“Greenland” at the National Theatre

Over population is just one of the huge problems facing the natural world. It’s an irony that the National Theatre’s new play about the environment, Greenland, suffers from a similar issue. With four writers having contributed, the play is a disaster in itself.

Moira Buffini, Matt Charman, Penelope Skinner and Jack Thorne have all attempted to address the issue of climate change. The idea of making Greenland a collaborative event is ambitious, and I guess all aimed at inspiring a Big Conversation reflected in a series of after show events. The writer’s stories are supposedly interwoven to scope out the effects of climate change and how we react to the threat. Unfortunately the stories don’t so much interweave as unravel. Even worse, none of them is that interesting.

The future, it seems, is not just bleak, but boring. Director Bijan Sheibani paces his production far too quickly. Maybe sleight of hand started to look like a good idea during rehearsals, but the problems of this script aren’t going to disappear just because you race through it. There’s quite a bag of tricks on display: wind machines, a rain curtain, and plenty of things dropping dramatically on to the stage. The National Theatre’s always excellent production department is to be praised, but for hard work rather than results.

Nobody doubts the environment is an urgent issue but there’s always the danger that you are talking to the converted. One of Greenland‘s faults is to not just preach to the choir but to shout at it. And shout in a rather unpleasant tone. It feels as if the National Theatre’s audience is to blame for the world’s woes with its greed (mostly for coffee) and its ignorance (particular concerning the capital of Mali). Even worse, Greenland is remarkably uninformative. You will learn nothing new here and that is shocking omission.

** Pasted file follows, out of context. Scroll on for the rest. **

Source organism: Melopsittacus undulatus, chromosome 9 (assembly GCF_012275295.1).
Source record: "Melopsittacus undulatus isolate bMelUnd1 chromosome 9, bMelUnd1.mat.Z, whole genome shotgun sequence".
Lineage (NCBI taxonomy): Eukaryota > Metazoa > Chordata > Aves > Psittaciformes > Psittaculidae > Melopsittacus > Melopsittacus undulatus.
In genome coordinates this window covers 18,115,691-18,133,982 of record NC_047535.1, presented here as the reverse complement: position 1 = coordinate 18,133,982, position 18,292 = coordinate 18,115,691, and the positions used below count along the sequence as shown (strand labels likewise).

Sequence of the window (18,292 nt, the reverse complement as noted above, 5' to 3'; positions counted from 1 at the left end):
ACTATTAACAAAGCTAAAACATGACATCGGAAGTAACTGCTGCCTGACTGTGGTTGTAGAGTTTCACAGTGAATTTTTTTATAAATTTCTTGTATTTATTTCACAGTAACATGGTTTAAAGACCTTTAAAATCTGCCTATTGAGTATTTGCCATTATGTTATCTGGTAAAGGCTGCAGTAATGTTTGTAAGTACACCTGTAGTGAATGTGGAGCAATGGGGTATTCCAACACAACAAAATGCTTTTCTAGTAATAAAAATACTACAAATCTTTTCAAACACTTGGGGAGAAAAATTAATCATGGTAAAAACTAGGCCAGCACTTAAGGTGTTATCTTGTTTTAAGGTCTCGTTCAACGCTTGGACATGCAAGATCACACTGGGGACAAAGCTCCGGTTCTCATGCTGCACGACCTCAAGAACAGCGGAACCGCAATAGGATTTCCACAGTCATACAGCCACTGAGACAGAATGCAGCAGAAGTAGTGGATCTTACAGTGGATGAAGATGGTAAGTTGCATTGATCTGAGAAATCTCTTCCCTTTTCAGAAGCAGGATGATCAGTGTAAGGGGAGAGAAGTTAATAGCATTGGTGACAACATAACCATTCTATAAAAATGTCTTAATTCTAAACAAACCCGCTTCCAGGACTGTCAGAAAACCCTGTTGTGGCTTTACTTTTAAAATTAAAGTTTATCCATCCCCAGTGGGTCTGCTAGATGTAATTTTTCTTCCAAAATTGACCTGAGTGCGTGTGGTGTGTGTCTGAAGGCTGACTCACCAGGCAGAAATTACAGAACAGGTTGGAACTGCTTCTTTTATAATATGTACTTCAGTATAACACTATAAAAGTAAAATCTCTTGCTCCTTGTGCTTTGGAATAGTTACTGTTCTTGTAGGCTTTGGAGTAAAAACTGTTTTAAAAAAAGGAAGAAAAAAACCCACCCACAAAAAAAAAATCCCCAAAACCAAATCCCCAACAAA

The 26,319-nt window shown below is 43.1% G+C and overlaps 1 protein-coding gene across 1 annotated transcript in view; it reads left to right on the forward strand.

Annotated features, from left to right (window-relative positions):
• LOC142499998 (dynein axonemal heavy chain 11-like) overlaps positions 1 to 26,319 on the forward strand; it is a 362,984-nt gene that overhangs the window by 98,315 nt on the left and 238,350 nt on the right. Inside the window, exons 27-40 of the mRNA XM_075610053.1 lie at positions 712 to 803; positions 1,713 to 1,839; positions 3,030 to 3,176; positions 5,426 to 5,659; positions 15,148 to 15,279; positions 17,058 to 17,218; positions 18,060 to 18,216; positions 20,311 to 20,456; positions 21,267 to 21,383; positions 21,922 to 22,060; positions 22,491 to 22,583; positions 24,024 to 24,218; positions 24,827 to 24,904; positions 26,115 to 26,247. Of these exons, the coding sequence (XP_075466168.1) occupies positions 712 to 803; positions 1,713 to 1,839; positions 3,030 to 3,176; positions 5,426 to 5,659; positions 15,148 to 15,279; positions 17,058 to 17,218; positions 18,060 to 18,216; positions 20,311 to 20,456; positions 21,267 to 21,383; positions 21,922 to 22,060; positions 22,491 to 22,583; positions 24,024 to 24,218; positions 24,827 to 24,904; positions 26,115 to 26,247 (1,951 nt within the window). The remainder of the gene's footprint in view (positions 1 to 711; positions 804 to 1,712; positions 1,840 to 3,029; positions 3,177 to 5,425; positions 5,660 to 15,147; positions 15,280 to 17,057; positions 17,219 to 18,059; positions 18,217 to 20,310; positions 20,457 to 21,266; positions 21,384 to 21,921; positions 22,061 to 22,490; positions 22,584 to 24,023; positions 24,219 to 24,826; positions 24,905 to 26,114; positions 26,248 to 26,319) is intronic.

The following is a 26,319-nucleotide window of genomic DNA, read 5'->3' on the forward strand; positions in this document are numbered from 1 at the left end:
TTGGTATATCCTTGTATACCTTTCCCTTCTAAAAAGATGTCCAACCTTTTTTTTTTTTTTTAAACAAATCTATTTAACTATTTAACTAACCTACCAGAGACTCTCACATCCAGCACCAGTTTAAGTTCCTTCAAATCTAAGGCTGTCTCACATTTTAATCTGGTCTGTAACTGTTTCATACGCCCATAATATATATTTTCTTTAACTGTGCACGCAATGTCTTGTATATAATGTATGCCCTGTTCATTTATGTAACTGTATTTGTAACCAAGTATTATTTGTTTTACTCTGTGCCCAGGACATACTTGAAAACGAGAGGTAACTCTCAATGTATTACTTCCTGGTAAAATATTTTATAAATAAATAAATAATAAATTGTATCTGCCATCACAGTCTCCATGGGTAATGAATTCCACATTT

A large cast wonder haplessly around the stage and can do little to save things. Only Amanda Lawrence gives a stand-out performance and manages to bring some humour and warmth to proceedings. And it’s good to see some young talent on the stage, Isabella Laughland and Sam Swann deal ably with their roles as young activists and it’s a shame they don’t have more to do.

There is little hope in Greenland. The aimed-for humour points a finger at activists and the complacent but only hits home ironically – “this eco stuff is making you unhappy,” says an exasperated mother to her campaigning daughter. We know just how she feels. The prevailing feeling is one of anger, justified but hardly constructive. The preaching tone taken might make you angry, too. But, sadly, for the wrong reasons.

Until 2 April 2011

www.nationaltheatre.org.uk

Photo by Helen Warner

Written 3 February 2011 for The London Magazine

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